Suntory Beverage, the maker of Orangina and other soft drinks, said last year that it was prepared to spend about $5 billion on deals. Its parent Suntory Holdings Ltd. this week agreed to buy Beam Inc., which makes Jim Beam and Maker’s Mark whiskey, for $16 billion.
Super “is a very good platform” for Japanese acquirers, said Koh at Maybank. “You have the distribution, you have the local know-how, and then on the Japanese side, typically they have very strong product research and development.”
As demand for instant coffee in Southeast Asia grows, consumption in Myanmar will expand at the fastest pace, according to Euromonitor. Sales in Thailand and the Philippines are the highest in the region, Euromonitor data shows.
Super introduced new branded coffee products in the expanding Chinese market in August.
In a market dominated by Nestle SA, demand for instant coffee in China will surge 52 percent between 2012 and 2017, Euromonitor said in March last year. Even as freshly ground brews gain popularity, instant versions will account for 98 percent of total China sales in 2017, Euromonitor said.
Super generated average annual earnings-per-share growth of 21 percent in the past five years, according to data compiled by Bloomberg. That beat 15 drinks makers in developed Asia with a market value greater than $1 billion, including Kirin, Singapore’s Yeo Hiap Seng Ltd. and Coca-Cola Amatil Ltd. in Australia, the data show.
Super’s profit may rise 11 percent in 2015 to S$108.8 million, according to analysts’ forecasts compiled by Bloomberg.
Any food and drinks company looking to improve its Southeast Asian distribution -- a difficult and time-consuming task -- could consider buying Super, Andrew Chow, a Singapore-based analyst at UOB, said by phone. In Myanmar, for example, Super’s market share is as high as 50 percent, Chow said in a report last month. In China, its share is insignificant so far, he said.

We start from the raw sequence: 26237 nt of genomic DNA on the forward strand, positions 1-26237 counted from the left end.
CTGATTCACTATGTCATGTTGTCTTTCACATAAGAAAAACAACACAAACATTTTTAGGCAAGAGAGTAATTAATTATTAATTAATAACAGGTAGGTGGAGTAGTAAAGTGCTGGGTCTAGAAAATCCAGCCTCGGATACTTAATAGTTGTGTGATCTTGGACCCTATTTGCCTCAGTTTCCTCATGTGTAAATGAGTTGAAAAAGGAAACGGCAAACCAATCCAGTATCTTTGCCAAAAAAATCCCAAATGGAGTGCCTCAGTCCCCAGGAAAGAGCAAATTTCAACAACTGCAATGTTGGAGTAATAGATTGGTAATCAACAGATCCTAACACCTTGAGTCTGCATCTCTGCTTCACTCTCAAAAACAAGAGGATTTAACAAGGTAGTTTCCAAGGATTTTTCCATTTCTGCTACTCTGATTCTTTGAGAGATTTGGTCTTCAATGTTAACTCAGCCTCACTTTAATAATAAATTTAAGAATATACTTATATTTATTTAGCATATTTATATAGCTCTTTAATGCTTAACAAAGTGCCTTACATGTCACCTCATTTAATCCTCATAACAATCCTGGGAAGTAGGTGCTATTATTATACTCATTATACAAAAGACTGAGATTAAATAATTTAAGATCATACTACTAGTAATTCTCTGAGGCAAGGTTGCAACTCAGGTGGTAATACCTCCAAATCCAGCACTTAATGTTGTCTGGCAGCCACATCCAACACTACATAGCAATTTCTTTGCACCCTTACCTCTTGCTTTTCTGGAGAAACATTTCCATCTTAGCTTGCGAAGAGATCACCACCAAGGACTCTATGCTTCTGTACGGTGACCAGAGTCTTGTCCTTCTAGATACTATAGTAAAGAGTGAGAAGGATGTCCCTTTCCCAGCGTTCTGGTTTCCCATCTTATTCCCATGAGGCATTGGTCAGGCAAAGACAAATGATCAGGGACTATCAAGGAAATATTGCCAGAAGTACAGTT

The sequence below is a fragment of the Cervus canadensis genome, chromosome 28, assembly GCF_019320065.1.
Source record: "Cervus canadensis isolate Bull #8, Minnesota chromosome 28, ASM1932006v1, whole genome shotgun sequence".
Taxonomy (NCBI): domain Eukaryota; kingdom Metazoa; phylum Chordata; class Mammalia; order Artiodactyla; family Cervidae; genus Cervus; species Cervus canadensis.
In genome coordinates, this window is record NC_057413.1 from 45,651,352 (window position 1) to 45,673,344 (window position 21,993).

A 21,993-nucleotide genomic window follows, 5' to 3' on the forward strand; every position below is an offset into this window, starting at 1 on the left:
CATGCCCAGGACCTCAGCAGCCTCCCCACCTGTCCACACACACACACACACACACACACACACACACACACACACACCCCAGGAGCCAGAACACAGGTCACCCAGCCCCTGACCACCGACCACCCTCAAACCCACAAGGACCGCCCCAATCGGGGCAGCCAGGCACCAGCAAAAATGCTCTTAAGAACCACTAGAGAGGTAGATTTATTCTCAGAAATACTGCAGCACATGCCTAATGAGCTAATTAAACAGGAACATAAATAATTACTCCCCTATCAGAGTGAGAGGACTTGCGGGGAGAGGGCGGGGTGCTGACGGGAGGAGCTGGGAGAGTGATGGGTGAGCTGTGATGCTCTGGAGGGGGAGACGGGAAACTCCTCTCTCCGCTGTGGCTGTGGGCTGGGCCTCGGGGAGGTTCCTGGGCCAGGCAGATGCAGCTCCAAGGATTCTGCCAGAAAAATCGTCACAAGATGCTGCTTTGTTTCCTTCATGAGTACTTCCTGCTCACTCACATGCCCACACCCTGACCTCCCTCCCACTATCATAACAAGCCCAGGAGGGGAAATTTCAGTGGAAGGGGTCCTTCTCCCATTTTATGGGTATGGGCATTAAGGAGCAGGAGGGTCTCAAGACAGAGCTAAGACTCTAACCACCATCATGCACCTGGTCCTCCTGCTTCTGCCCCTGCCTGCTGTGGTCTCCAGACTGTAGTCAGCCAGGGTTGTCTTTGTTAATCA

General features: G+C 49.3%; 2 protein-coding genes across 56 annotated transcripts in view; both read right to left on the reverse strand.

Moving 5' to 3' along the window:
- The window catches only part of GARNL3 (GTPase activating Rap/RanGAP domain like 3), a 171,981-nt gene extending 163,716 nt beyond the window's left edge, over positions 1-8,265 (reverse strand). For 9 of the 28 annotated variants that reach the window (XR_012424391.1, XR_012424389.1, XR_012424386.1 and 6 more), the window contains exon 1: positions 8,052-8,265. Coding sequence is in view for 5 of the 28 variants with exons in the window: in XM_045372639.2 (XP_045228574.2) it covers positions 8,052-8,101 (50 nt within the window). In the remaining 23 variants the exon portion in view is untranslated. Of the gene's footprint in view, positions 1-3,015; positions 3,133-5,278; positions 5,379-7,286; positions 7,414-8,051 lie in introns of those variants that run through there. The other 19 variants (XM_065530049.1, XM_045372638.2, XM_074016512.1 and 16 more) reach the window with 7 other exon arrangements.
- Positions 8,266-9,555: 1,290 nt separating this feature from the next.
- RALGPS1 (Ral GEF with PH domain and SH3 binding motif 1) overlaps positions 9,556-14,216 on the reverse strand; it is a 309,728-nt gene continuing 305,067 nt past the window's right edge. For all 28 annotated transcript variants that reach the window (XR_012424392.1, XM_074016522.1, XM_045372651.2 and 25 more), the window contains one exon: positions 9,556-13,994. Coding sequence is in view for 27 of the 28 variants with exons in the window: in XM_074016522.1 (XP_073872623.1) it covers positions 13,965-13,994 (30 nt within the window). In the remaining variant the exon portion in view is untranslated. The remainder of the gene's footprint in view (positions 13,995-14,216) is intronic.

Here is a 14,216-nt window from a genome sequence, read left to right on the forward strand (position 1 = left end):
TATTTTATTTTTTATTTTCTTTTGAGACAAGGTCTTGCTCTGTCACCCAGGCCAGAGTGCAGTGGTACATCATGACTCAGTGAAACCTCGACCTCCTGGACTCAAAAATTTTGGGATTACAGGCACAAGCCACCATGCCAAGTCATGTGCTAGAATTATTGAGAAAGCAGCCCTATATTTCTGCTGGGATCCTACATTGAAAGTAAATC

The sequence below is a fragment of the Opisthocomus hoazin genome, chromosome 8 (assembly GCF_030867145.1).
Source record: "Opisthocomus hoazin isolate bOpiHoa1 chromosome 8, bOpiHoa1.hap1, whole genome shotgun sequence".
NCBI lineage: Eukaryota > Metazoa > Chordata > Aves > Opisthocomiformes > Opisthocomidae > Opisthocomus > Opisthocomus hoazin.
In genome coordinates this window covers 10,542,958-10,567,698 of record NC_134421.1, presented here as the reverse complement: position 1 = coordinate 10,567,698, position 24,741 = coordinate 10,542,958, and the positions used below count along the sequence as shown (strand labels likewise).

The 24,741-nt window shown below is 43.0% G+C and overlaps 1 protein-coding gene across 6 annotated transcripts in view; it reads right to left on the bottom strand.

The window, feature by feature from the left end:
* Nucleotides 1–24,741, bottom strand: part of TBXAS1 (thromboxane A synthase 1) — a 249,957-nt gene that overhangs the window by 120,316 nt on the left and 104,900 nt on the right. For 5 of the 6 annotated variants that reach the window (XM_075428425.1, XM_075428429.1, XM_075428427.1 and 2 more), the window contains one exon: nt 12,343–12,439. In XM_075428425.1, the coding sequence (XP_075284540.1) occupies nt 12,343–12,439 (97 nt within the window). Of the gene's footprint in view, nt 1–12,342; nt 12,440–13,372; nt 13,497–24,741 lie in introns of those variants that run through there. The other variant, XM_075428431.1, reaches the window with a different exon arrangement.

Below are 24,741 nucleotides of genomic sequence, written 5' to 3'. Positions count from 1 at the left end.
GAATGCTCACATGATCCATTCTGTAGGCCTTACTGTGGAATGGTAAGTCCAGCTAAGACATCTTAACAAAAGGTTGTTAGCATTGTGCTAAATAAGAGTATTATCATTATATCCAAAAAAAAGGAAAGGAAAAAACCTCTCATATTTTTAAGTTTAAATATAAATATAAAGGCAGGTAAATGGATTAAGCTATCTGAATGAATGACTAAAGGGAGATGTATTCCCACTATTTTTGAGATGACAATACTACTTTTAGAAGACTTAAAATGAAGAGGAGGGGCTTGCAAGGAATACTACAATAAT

Because Super expanded its branded coffee in China only in August, shareholders may resist any acquirer before those efforts yield results, Chow said.
“They may not be that keen unless the price is really ridiculous,” he said. “If they can graduate from an ingredients supplier in China to a consumer-branded supplier, there should be an argument for higher valuations.”
The founders of Super are unlikely to sell for a price as low as S$5 a share because the stock was near that level as recently as August, Chow said. Super’s shares have surged more than fivefold in the last four years.
Chairman and Managing Director Teo Kee Bock, who pioneered Super’s combination of coffee, creamer and sweetener in one sachet, and two other founding directors owned about 33 percent of the shares as of March 2013, according to the company’s 2012 annual report.
Super may be more likely to buy assets than be acquired, said Yeo, the DBS analyst. Darren Teo, Teo Kee Bock’s son and the head of corporate strategy and business development, said in July that Super was planning its first acquisition in a decade, looking for coffee makers with established brands.
That may not stop bidders pursuing Super to accelerate Southeast Asian expansion, said Chow at UOB.
“It’s not easy to build up distribution very, very quickly,” he said. “The attraction of Super Group is their strong distribution and decent branding.”